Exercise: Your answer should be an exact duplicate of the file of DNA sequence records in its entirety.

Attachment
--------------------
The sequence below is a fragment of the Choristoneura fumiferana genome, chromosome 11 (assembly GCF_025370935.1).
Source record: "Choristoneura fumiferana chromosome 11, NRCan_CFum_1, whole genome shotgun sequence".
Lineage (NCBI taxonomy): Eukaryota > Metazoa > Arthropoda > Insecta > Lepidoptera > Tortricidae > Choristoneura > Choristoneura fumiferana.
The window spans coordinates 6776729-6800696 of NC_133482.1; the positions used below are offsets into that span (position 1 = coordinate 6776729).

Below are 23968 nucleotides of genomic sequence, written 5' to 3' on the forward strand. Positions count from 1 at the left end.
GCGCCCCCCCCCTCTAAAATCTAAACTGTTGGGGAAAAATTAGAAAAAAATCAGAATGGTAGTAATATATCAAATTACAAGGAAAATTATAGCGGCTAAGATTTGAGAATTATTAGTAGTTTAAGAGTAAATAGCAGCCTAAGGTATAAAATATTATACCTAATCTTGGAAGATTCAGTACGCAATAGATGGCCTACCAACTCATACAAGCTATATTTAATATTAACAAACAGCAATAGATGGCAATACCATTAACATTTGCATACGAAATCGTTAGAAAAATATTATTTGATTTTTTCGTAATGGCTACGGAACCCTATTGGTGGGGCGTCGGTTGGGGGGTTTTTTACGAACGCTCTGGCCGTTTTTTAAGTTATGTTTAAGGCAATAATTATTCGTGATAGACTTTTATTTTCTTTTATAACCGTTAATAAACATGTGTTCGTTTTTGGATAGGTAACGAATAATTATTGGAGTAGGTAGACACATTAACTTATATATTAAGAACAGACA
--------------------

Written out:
The sequence below is a fragment of the Choristoneura fumiferana genome, chromosome 11 (assembly GCF_025370935.1).
Source record: "Choristoneura fumiferana chromosome 11, NRCan_CFum_1, whole genome shotgun sequence".
Lineage (NCBI taxonomy): Eukaryota > Metazoa > Arthropoda > Insecta > Lepidoptera > Tortricidae > Choristoneura > Choristoneura fumiferana.
The window spans coordinates 6776729-6800696 of NC_133482.1; the positions used below are offsets into that span (position 1 = coordinate 6776729).

Below are 23968 nucleotides of genomic sequence, written 5' to 3' on the forward strand. Positions count from 1 at the left end.
GCGCCCCCCCCCTCTAAAATCTAAACTGTTGGGGAAAAATTAGAAAAAAATCAGAATGGTAGTAATATATCAAATTACAAGGAAAATTATAGCGGCTAAGATTTGAGAATTATTAGTAGTTTAAGAGTAAATAGCAGCCTAAGGTATAAAATATTATACCTAATCTTGGAAGATTCAGTACGCAATAGATGGCCTACCAACTCATACAAGCTATATTTAATATTAACAAACAGCAATAGATGGCAATACCATTAACATTTGCATACGAAATCGTTAGAAAAATATTATTTGATTTTTTCGTAATGGCTACGGAACCCTATTGGTGGGGCGTCGGTTGGGGGGTTTTTTACGAACGCTCTGGCCGTTTTTTAAGTTATGTTTAAGGCAATAATTATTCGTGATAGACTTTTATTTTCTTTTATAACCGTTAATAAACATGTGTTCGTTTTTGGATAGGTAACGAATAATTATTGGAGTAGGTAGACACATTAACTTATATATTAAGAACAGACA